This website uses cookies to improve user experience. By using our website you consent to all cookies in accordance with our Cookie Policy. Read more

High Interest Current Accounts

How much does your a/c pay?

There are not many current account providers who pay what you would call high interest on the account balance. Typically most banks and building societies pay either a nominal amount of interest or no interest at all. Some providers will pay higher interest on the first say £1,000 held on the account, and then pay a much lower rate on money held over this amount.

 

The comparison tables below should make the job of comparing different deals easier.

Interest Paying Current Accounts
 AccountInterest (AER)Overdraft RateFunding Required*Fee pmFeaturesApply
5.0%*0% for 12 months£1,000 per monthN/A5.0% IN-CREDIT INTEREST on balances up to £2,500 for the first year.More Info >

Nationwide FlexDirect Current Account

  • *5.0% AER fixed (4.89% gross pa) in-credit interest on balances up to £2,500 for the first 12 months
  • No monthly account fee
  • Paperless statements 
  • Visa Debit card and option chequebook 
  • Manage your account online, by phone or in branch
  • Mobile app
  • No fees on arranged overdrafts for the first 12 months 
  • Must be 18 or older
  • Overdraft charge of 50p per day after the first 12 months
  • Must pay a minimum of £1,000 into the account each month, from an external source (i.e. not another Nationwide account)

 

3.0%*0% for first £250No minimum £133.0% INTEREST on balances up to £2,500More Info >

Nationwide FlexPlus Current Account

  • *3.0% AER fixed (2.96% gross pa) in-credit interest on balances up to £2,500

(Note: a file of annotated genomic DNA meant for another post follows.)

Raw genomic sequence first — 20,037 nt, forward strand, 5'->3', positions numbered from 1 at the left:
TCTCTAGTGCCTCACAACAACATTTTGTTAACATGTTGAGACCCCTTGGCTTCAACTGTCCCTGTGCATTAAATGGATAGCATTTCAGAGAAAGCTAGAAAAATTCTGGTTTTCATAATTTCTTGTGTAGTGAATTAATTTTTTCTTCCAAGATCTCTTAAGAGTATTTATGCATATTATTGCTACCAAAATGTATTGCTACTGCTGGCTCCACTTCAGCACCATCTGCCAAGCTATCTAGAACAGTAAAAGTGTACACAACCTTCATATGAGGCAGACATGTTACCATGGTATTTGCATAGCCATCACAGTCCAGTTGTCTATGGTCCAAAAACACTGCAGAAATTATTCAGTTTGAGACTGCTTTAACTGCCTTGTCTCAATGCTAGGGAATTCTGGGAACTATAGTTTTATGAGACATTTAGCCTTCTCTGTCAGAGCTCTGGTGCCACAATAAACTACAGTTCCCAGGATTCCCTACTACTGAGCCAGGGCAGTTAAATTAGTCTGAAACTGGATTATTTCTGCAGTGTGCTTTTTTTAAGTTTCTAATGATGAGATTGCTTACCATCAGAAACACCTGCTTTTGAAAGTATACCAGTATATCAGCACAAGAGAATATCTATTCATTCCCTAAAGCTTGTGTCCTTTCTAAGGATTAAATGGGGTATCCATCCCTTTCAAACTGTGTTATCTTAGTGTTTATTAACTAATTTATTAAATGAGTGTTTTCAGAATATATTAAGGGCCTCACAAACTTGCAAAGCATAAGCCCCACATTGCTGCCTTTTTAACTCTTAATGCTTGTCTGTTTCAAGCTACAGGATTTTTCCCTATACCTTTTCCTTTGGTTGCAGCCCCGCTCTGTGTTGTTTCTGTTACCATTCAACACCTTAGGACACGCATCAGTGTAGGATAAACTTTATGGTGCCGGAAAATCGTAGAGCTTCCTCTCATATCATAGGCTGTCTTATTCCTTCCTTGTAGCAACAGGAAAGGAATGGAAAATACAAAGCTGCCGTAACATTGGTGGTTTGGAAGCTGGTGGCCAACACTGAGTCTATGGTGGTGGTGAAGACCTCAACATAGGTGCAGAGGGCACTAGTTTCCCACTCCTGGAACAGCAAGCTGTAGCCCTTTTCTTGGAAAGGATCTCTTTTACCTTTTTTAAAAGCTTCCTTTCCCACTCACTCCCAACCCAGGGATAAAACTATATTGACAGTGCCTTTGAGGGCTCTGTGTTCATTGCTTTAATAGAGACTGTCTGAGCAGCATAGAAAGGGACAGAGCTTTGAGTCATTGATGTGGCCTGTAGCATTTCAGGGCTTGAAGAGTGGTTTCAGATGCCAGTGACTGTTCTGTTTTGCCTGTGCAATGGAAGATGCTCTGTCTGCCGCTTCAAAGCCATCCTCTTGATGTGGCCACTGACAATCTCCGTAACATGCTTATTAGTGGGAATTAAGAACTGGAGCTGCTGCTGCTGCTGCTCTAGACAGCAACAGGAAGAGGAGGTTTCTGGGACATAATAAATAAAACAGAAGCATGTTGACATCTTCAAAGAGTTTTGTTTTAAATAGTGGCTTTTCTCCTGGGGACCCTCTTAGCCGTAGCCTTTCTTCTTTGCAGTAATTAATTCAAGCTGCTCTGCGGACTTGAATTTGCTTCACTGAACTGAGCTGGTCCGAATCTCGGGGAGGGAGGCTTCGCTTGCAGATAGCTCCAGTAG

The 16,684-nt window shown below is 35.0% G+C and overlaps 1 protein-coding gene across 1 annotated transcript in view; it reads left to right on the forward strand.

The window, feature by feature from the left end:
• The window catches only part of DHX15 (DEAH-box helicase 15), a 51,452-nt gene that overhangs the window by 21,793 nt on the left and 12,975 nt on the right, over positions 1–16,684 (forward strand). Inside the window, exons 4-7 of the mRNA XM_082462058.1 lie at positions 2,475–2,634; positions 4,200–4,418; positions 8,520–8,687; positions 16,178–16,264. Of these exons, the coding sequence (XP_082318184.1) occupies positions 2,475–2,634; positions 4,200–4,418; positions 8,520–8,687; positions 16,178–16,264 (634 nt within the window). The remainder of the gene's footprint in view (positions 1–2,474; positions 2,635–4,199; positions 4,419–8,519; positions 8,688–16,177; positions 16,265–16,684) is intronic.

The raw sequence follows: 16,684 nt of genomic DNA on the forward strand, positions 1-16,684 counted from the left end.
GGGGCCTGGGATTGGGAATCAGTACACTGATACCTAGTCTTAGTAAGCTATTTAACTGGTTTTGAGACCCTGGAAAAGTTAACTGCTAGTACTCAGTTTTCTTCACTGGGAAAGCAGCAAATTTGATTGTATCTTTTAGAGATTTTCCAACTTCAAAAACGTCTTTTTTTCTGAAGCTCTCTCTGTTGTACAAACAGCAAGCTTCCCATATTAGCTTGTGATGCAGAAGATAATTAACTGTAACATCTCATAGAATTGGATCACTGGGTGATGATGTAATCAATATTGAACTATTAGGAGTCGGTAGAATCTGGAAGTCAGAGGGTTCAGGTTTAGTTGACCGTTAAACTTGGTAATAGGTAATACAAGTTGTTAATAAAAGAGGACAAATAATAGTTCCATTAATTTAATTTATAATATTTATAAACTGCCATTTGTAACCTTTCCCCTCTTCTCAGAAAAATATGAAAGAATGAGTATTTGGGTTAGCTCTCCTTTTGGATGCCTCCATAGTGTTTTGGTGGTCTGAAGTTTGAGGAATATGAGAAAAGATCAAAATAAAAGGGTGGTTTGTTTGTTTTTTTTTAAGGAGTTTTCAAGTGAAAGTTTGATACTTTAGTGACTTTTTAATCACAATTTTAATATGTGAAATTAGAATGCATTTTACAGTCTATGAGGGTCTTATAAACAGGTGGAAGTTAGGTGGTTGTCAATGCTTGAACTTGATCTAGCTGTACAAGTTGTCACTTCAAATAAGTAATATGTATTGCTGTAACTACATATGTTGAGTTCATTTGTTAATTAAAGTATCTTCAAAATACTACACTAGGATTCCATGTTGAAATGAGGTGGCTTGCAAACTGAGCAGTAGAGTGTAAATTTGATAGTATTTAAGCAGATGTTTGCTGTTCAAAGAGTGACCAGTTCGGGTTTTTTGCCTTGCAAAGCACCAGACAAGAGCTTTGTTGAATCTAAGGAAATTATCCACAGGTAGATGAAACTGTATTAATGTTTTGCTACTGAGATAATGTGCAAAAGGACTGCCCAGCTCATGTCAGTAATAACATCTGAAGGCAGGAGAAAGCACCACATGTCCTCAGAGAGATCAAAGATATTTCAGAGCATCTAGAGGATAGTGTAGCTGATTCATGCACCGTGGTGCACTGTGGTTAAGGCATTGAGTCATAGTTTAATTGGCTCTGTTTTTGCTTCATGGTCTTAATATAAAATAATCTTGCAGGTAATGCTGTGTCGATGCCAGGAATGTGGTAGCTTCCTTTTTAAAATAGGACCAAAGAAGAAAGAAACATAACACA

• £13 monthly account fee
  • No fees on arranged overdrafts up to £250  
  • UK & Europe Breakdown Cover
  • Worldwide family travel insurance  
  • Free mobile banking app, text alerts and secure online banking
  • Must be 18 or older
  • Overdraft charge of 50p per day after the first 3 months
  • 0% interest on balances over £2,500 

 

There are current accounts with high interest rates available from certain UK banking organisations. If you open one of these current accounts you may be subject to certain terms and conditions, such as:

  • You may have to pay a minimum amount into your current account each month to receive the high rate of interest.
  • The interest rate may drop considerably after a set period, so it is wise to open the account with a substantial initial deposit to gain as much interest as possible in order to make the most of the high interest current account.


 

Switch Bank or Building Society


It is becoming easier to switch current accounts between banks and building societies because of electronic banking and employees who specialise in the switching process. In September 2013, most banks will be able to switch your current account in seven days, whether it is a high interest current account or an instant access current account with low interest.